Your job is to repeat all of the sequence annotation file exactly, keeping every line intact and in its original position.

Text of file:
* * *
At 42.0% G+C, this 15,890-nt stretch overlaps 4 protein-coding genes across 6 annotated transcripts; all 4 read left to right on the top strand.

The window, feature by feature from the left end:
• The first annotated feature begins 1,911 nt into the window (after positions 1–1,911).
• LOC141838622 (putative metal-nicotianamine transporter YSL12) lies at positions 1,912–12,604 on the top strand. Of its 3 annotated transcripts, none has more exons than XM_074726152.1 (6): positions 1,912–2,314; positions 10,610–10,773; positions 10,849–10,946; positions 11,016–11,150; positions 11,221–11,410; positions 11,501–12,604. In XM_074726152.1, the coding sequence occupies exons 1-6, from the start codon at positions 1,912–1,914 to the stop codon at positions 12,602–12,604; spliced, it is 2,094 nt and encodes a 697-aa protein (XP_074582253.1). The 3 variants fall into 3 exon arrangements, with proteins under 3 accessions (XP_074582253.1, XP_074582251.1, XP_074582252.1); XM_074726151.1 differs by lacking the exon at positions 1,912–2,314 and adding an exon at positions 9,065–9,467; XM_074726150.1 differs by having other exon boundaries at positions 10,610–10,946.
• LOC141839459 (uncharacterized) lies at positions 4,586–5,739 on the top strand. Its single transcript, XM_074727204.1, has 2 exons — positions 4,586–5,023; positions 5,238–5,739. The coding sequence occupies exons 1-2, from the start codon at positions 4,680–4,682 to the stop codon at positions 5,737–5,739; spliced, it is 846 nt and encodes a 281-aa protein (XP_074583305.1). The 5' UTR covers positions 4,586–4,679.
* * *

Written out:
At 42.0% G+C, this 15,890-nt stretch overlaps 4 protein-coding genes across 6 annotated transcripts; all 4 read left to right on the top strand.

The window, feature by feature from the left end:
• The first annotated feature begins 1,911 nt into the window (after positions 1–1,911).
• LOC141838622 (putative metal-nicotianamine transporter YSL12) lies at positions 1,912–12,604 on the top strand. Of its 3 annotated transcripts, none has more exons than XM_074726152.1 (6): positions 1,912–2,314; positions 10,610–10,773; positions 10,849–10,946; positions 11,016–11,150; positions 11,221–11,410; positions 11,501–12,604. In XM_074726152.1, the coding sequence occupies exons 1-6, from the start codon at positions 1,912–1,914 to the stop codon at positions 12,602–12,604; spliced, it is 2,094 nt and encodes a 697-aa protein (XP_074582253.1). The 3 variants fall into 3 exon arrangements, with proteins under 3 accessions (XP_074582253.1, XP_074582251.1, XP_074582252.1); XM_074726151.1 differs by lacking the exon at positions 1,912–2,314 and adding an exon at positions 9,065–9,467; XM_074726150.1 differs by having other exon boundaries at positions 10,610–10,946.
• LOC141839459 (uncharacterized) lies at positions 4,586–5,739 on the top strand. Its single transcript, XM_074727204.1, has 2 exons — positions 4,586–5,023; positions 5,238–5,739. The coding sequence occupies exons 1-2, from the start codon at positions 4,680–4,682 to the stop codon at positions 5,737–5,739; spliced, it is 846 nt and encodes a 281-aa protein (XP_074583305.1). The 5' UTR covers positions 4,586–4,679.